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US scholar: Strong China not a security threat
Updated: 2005-08-26 11:54

WASHINGTON -- A stronger China does not mean it becomes a threat to the United States and the Asian country's rapid development is to the benefit of the whole world, including America, a US scholar says.

Michael Swaine. [carnegieendowment.org]
Michael Swaine, an expert on US-China military and security policy at the Carnegie Endowment for International Peace, a leading think-tank in the United States, paid tribute to China's rapid growth.

"It is to the benefit of the world, to the benefit of Asia and to the benefit of the United States for China to be continuing to grow, to expand economically, to become more prosperous, to become, as a result hopefully, more stable and more involved in the international community," Swaine told Xinhua in a recent interview.

"I myself don't believe that if China is becoming a larger power with more capability, ... it by definition becomes a threat to the United States," Swaine said.

"If China's growth were to falter, or it began to decline or to break up, I think that many Americans would believe that this would be a very negative consequence for the region, for the world and for the United States. It will produce all kinds of difficulties," said Swaine.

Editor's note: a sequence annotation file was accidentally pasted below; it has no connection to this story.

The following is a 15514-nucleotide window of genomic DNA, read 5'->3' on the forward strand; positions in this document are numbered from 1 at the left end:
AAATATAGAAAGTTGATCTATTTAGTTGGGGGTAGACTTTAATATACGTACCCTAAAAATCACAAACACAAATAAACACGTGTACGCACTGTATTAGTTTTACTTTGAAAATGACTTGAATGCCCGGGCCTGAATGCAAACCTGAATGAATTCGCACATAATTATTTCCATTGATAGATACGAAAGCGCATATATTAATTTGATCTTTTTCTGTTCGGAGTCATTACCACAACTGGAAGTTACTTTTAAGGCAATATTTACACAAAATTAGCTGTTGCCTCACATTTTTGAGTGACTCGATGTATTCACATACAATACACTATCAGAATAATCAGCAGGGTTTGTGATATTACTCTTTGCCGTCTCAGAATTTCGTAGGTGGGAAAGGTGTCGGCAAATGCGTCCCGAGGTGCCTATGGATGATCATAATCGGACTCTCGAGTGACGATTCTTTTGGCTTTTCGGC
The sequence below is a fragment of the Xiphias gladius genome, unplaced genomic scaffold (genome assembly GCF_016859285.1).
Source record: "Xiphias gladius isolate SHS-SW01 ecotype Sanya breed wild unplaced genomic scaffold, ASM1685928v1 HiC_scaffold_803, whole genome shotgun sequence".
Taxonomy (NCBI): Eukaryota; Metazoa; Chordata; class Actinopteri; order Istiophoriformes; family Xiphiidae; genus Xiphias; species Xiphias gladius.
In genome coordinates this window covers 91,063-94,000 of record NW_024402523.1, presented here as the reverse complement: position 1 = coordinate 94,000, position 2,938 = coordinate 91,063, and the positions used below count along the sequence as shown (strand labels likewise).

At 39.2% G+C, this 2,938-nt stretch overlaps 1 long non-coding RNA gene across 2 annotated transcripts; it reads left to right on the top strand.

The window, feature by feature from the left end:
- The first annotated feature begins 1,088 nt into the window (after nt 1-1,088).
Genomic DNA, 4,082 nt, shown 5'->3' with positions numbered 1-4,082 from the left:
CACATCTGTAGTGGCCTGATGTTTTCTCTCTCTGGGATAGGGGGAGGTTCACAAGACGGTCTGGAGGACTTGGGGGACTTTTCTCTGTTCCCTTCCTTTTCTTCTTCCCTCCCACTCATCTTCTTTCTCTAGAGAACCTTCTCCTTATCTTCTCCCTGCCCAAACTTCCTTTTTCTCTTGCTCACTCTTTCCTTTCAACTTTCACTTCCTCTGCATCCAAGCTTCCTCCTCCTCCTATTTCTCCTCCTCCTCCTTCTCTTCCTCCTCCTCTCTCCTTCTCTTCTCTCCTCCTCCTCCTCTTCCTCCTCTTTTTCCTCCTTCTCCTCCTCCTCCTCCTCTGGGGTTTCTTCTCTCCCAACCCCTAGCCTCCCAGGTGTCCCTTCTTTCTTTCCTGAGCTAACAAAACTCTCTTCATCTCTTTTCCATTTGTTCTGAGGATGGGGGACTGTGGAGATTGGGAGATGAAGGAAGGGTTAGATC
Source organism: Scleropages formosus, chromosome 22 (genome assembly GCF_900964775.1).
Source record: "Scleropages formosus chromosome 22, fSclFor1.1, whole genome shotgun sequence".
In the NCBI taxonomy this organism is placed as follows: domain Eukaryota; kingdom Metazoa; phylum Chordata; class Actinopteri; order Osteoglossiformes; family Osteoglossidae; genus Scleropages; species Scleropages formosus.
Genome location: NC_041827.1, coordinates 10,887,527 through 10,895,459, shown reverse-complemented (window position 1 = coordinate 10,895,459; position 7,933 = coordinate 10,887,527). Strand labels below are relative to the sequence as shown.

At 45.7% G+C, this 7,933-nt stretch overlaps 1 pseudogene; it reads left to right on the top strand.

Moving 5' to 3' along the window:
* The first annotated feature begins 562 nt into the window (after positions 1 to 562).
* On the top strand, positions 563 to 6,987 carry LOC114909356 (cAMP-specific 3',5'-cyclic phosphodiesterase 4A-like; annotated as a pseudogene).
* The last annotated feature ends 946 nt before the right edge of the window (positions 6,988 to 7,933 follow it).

Swaine noted that the United States and China have "cooperative, convergent and overlapping interests" in many areas.

"They want peace, stability and prosperity in Asia. They want the maintenance of basically market centered economies in Asia. They want to have free access to critical economic products, such as energy. They want to solve peacefully certain problems in the region such as the Korean Peninsula issue, the problems of the Middle East, and the Taiwan issue."

But he also admitted there are certain areas that could become "very conflictual" between the United States and China and said the US-China relationship is probably the most complicated bilateral relationship in the world.

"It combines elements of competition and suspicion with elements of cooperation and some level of trust although the levelof the trust is far too low for what it should be," said Swaine.
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